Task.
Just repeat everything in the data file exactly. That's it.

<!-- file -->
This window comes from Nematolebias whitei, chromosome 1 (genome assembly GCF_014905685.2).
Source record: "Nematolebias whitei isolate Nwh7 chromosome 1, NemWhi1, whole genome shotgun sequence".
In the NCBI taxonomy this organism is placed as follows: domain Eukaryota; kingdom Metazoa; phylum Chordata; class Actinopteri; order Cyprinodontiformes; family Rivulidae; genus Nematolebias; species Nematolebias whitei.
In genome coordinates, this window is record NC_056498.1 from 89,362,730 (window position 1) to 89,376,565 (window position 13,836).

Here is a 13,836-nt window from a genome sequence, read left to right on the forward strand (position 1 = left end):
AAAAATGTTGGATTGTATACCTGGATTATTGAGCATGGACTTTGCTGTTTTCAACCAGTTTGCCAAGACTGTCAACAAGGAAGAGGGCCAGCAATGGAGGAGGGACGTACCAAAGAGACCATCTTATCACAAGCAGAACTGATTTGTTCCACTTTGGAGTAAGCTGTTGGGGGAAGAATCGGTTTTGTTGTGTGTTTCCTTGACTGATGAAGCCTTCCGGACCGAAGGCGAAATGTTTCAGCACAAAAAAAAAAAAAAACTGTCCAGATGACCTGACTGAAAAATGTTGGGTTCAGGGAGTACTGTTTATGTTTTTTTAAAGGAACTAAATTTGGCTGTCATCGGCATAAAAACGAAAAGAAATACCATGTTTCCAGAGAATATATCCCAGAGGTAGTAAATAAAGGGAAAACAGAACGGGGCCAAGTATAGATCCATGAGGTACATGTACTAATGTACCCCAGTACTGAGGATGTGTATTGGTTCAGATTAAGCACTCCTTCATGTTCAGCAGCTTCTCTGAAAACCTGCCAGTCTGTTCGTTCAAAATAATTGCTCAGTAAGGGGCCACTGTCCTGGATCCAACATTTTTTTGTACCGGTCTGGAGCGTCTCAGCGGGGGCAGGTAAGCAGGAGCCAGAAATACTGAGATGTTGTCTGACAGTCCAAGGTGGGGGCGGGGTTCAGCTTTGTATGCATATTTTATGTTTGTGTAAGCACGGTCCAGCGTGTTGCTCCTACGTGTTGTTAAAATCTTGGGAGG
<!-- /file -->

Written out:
This window comes from Nematolebias whitei, chromosome 1 (genome assembly GCF_014905685.2).
Source record: "Nematolebias whitei isolate Nwh7 chromosome 1, NemWhi1, whole genome shotgun sequence".
In the NCBI taxonomy this organism is placed as follows: domain Eukaryota; kingdom Metazoa; phylum Chordata; class Actinopteri; order Cyprinodontiformes; family Rivulidae; genus Nematolebias; species Nematolebias whitei.
In genome coordinates, this window is record NC_056498.1 from 89,362,730 (window position 1) to 89,376,565 (window position 13,836).

Here is a 13,836-nt window from a genome sequence, read left to right on the forward strand (position 1 = left end):
AAAAATGTTGGATTGTATACCTGGATTATTGAGCATGGACTTTGCTGTTTTCAACCAGTTTGCCAAGACTGTCAACAAGGAAGAGGGCCAGCAATGGAGGAGGGACGTACCAAAGAGACCATCTTATCACAAGCAGAACTGATTTGTTCCACTTTGGAGTAAGCTGTTGGGGGAAGAATCGGTTTTGTTGTGTGTTTCCTTGACTGATGAAGCCTTCCGGACCGAAGGCGAAATGTTTCAGCACAAAAAAAAAAAAAAACTGTCCAGATGACCTGACTGAAAAATGTTGGGTTCAGGGAGTACTGTTTATGTTTTTTTAAAGGAACTAAATTTGGCTGTCATCGGCATAAAAACGAAAAGAAATACCATGTTTCCAGAGAATATATCCCAGAGGTAGTAAATAAAGGGAAAACAGAACGGGGCCAAGTATAGATCCATGAGGTACATGTACTAATGTACCCCAGTACTGAGGATGTGTATTGGTTCAGATTAAGCACTCCTTCATGTTCAGCAGCTTCTCTGAAAACCTGCCAGTCTGTTCGTTCAAAATAATTGCTCAGTAAGGGGCCACTGTCCTGGATCCAACATTTTTTTGTACCGGTCTGGAGCGTCTCAGCGGGGGCAGGTAAGCAGGAGCCAGAAATACTGAGATGTTGTCTGACAGTCCAAGGTGGGGGCGGGGTTCAGCTTTGTATGCATATTTTATGTTTGTGTAAGCACGGTCCAGCGTGTTGCTCCTACGTGTTGTTAAAATCTTGGGAGG